Turkey Twist: Sopa de Albondigas, or Meatball Soup

Turkey Twist:  Sopa de Albondigas, or Meatball Soup

Happy almost Thanksgiving!


I love turkey day and today I get a head start on the holidays because my friend Meatball is throwing a friends-giving pot luck tonight. Turkey, stuffing, booze…all the goods will be there and I see it as a way to get my stomach into tip top shape for Thanksgiving Day back home this Thursday. Thanksgiving eating is a marathon, not a sprint and I take race training very seriously. Anyway, the point behind the above ramble is that my house smells like Thanksgiving as my pumpkin pie finishes up in the oven, with a new pecan crust recipe courtesy of Ambitious Kitchen that I’m test driving. I do love me some pecans.

I also started prepping my Rich Cake fruit mélange for a few weeks from now since the longer that rum sits and does its thing, the better, IMO. If you’re a recent follower on my culinary trip, I’d encourage you to take a look back and try Rutabaga’s fruit cake recipe this holiday season. I was a doubter and fruit cake hater, but as of three years ago, I’m a believer. Try this, and your Christmas dessert table will never be the same.

But, back to the task at hand, I’m cooking Mexico. I told you earlier that I was going to Thanksgiving-ize some of Mexico’s signature dishes and today is where I stand by my word. Sopa de Albondigas.


Have you seen the movie Fools Rush In starting Matthew Perry and Salma Hayek? Well, cheesy romantic as it is, I love it, and I can still remember Salma Hayek describing her grandmother’s Albondigas as a sort of meatball soup. She made it sound so sexy that I knew that, come Mexico, I had to make it. Here I do, with the aforementioned twist.

From what I gather, this meatball soup is popular in Mexico tip to tip and every region, every family, every grandmother has a unique version. Much like the Cock-a-leekie soup and Algerian shorba of yesteryear, it was pretty hard to pin down an “authentic” version. Rice or potatoes? Cream or no cream? Spinach or chard? The possibilities were clearly endless, so I took this opportunity to play a little.

In a nod to Thanksgiving, I used ground turkey thigh to make the meatballs rather than ground beef and I opted for sweet potatoes instead of white. I also though kale sounded lovely, so in that went. However, with the backdrop of the traditional tomatoes, chilies, peppers and spices, it still tastes very much like Mexico.


Also, I realized after I had cooked this that the tomato base was almost identical to what went into the Machaca. If you happen to make that, use the leftover gravy from that in place of the tomato sauce and spices to make this and save a step. It’s almost like two meals in one!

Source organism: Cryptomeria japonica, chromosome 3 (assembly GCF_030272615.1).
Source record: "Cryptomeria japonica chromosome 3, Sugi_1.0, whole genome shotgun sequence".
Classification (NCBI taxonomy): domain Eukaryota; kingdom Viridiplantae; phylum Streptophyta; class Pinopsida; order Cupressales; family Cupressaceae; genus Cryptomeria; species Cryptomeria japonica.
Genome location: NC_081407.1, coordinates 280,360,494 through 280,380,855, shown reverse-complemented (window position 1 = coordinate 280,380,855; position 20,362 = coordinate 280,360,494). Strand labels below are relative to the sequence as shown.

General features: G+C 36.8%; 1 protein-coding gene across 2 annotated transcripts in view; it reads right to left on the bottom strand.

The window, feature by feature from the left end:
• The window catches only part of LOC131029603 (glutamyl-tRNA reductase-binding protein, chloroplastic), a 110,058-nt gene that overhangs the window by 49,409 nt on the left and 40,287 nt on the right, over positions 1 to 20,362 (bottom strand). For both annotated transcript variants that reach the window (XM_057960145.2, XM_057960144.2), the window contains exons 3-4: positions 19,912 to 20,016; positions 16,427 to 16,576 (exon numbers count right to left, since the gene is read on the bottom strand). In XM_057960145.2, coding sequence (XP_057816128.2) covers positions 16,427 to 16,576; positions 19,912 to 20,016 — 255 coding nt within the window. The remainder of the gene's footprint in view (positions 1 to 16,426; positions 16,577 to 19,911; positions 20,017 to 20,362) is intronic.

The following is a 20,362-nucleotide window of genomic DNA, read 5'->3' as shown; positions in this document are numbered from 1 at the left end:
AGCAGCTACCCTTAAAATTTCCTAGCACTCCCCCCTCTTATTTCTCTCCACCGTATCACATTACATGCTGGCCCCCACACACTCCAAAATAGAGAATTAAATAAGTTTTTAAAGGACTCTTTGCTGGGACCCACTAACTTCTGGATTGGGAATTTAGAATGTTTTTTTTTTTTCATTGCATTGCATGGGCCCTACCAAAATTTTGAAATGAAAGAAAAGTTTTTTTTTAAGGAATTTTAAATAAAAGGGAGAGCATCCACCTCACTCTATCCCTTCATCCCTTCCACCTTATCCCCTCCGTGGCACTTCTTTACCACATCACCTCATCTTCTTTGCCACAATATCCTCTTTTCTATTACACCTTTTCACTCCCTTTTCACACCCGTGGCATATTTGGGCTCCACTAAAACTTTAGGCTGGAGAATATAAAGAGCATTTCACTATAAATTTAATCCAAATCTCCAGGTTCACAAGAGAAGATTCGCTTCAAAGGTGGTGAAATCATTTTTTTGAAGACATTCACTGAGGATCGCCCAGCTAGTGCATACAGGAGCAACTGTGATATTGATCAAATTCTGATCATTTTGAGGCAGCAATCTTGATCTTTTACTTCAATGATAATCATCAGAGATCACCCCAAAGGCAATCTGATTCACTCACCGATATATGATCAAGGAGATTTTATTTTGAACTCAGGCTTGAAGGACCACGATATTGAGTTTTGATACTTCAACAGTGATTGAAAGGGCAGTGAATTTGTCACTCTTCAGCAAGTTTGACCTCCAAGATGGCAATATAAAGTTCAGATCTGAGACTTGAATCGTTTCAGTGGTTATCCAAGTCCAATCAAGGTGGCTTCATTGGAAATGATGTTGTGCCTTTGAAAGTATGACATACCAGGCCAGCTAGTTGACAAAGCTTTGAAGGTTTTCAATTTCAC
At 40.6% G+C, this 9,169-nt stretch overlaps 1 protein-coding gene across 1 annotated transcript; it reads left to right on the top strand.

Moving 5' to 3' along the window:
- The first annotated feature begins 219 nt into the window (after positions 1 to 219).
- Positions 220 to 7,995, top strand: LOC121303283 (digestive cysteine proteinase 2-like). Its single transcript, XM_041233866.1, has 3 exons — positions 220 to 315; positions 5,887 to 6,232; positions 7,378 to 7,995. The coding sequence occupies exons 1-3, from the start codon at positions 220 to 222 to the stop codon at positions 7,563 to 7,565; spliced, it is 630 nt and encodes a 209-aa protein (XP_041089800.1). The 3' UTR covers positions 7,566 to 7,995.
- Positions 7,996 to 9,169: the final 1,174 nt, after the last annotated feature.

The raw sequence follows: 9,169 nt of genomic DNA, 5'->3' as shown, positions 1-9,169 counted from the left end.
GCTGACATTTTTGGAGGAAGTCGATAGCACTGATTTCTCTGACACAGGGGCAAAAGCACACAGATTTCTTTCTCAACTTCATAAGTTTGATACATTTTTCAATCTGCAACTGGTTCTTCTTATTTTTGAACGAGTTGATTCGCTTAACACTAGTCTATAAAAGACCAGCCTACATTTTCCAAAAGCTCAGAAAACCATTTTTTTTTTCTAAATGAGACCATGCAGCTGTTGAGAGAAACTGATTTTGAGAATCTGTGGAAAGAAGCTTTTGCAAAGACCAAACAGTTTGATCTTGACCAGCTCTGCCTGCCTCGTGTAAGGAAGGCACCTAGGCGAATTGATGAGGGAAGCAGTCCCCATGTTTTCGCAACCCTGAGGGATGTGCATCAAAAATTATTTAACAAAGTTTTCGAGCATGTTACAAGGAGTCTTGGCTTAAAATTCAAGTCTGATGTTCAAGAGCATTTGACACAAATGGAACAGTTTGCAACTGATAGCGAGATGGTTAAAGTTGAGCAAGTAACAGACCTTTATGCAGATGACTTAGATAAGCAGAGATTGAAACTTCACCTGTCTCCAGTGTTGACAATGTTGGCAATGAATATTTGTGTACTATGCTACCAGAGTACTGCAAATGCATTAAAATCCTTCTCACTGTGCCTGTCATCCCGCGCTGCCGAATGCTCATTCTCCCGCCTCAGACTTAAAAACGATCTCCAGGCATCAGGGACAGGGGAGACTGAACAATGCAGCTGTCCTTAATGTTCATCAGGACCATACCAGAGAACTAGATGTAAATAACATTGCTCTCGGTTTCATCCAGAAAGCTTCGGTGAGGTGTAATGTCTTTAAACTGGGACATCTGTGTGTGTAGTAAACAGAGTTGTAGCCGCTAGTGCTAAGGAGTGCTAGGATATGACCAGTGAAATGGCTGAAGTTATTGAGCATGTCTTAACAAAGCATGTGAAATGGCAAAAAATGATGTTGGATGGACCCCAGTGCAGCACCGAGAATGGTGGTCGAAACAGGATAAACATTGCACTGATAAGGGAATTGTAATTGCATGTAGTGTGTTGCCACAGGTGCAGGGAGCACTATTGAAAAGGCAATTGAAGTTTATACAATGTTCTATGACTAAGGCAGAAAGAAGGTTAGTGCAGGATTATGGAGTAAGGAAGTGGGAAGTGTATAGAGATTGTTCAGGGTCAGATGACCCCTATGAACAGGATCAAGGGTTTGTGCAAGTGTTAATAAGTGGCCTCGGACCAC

Sopa de Albondigas
Serves 4
A Thanksgiving twist on a traditional Mexican soup
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Total Time
1 hr
Total Time
1 hr
For the meatballs
  1. 1 pound ground turkey thigh
  2. 3 TB quinoa flakes (or panko breadcrumbs)
  3. 1 egg, beaten
  4. ¼ white onion, finely minced or grated
  5. 2 cloves garlic, minced
  6. 1 tsp chipotle chili powder
  7. 1 tsp cumin
  8. ½ tsp smoked paprika
  9. ½ tsp Mexican oregano
  10. 2 TB cilantro, fresh, chopped
  11. ½ tsp salt
  12. ½ tsp black pepper
For the rest
  1. 1 TB olive oil
  2. ½ white onion, chopped
  3. 1 jalapeno, seeded and diced
  4. 2 cloves garlic, chopped
  5. 4-6 cups chicken or turkey stock (depending on how liquidy you want the soup)
  6. 1 cup tomato sauce
  7. 1 tsp Mexican oregano
  8. 1/2 tsp salt
  9. 1/2 tsp black pepper
  10. 1 ½ cups kale, de-ribbed and chopped
  11. 1 medium sweet potato, peeled and chopped into medium sized bits
  12. ½ cup cilantro, fresh, chopped, to serve
  1. Prep the meatballs by combining all of the meatball ingredients in a large bowl. With your HANDS, mash everything together so that it's all well combined. Roll them into tablespoon-size balls and place them on a parchment-lined cookie sheet. Store in the fridge while you make the rest of the soup.
  2. In a large stock pot, add the olive oil and cook over medium heat the onion and jalapeno and cook 4-5 minutes until soft. Add the potatoes and cook 3 minutes. Add the garlic, oregano, salt and pepper and cook another 2 minutes.
  3. Add the tomato sauce and stock. Cover and bring to a boil. Reduce to a simmer and add the meatballs, careful to make sure they don't fall apart. Add the kale, cover until the potatoes are soft and the meatballs are cooked through,about 30 minutes.
  4. Serve hot with cilantro.
The Hungary Buddha Eats the World http://thehungarybuddha.com/



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